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8 Steps to Getting Your Security Deposit Back

#1 Research

Research the landlord or rental management company. Work or mouth, an internet search, a public records search or an inquiry with the Better Business Bureau are good resources.

#2 Lease Review

Read your lease, or see Student Legal Services for a free lease review. A lease is a binding contract - once you sign it, you are stuck with it.

#3 Inspection

Inspect the property carefully when you move in. Detail all repairs needed and all cosmetic flaws. Document everything on a move-in checklist.

#4 Create a Record

Take photos of all the rooms on move-in day. Take extra photos of damaged or stained areas.

#5 Tread Gently

Treat your apartment with care while you live there. Let the landlord know right away if you notice any problems or signs of normal wear and tear. Remember that if the place gets trashed, you pay the bill.

#6 Repeat Inspection

When it is time to move out, go through the inspection and photograph process from #3 and #4 again. Ask your landlord to walk through the apartment with you after you have cleaned it so he can alert you to any items that still need to be addressed.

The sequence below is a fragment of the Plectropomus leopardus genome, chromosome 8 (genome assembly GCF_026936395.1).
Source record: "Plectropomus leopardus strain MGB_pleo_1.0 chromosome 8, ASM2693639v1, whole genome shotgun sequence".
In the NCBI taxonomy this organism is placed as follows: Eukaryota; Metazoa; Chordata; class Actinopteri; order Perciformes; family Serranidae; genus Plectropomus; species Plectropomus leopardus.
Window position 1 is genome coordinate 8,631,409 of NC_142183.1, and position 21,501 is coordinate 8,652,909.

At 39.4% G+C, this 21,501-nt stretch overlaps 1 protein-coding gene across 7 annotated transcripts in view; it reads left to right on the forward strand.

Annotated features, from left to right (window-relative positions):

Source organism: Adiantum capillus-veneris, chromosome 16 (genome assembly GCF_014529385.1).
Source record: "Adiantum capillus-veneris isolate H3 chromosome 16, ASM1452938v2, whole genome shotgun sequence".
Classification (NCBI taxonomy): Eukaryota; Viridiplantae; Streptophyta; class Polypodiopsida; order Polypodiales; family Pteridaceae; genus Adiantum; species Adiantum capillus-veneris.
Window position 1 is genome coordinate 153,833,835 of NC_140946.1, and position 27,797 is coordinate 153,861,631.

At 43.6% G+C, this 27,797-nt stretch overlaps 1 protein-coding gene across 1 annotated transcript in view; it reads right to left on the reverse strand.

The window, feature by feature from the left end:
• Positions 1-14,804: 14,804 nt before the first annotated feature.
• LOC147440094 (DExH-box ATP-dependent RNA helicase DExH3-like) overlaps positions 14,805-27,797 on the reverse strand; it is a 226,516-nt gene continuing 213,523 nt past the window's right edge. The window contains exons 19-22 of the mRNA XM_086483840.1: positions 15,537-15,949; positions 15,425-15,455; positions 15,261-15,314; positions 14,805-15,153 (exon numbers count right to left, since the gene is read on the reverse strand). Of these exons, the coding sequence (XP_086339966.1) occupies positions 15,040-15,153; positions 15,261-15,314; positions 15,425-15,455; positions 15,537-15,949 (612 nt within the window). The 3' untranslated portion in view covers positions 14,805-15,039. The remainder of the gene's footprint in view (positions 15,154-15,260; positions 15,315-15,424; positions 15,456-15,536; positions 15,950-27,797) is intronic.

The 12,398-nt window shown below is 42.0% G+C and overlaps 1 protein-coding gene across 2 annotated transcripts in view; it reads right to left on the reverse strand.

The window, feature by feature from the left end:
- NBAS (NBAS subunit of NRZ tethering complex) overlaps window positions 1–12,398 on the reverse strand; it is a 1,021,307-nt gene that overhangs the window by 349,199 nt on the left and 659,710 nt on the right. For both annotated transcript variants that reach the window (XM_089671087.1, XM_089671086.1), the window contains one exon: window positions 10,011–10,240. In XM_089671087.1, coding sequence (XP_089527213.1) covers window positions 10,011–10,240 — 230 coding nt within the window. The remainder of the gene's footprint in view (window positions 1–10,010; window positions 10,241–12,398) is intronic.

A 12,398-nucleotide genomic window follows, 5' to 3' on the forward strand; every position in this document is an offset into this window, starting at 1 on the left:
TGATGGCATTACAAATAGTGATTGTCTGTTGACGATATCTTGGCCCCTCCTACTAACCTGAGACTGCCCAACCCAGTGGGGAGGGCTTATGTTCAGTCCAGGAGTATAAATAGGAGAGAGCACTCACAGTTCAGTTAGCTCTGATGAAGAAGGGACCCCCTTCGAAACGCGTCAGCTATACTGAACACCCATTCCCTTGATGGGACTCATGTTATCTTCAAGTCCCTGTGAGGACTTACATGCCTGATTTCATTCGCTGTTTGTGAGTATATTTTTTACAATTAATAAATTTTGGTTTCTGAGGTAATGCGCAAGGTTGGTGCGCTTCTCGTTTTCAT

#7 Provide a Forwarding Address

When you turn in your keys, give the landlord a copy of any cleaning receipts you have and provide your forwarding address. Turning in a forwarding address at this time is critical if you want to get your security deposit back.

#8 The Refund

Your landlord should send you a refund of your security deposit and an itemized list of any funds withheld and the related damages within 30 days after you turn in your keys and provide your forwarding address. If you think the charges are unreasonable, write your landlord a letter or email disputing the charges. Be specific and keep the tone professional. If you are unable to work it out with your landlord, seek the advice of an attorney to explore your legal options.

Reviewed 10/19/2015

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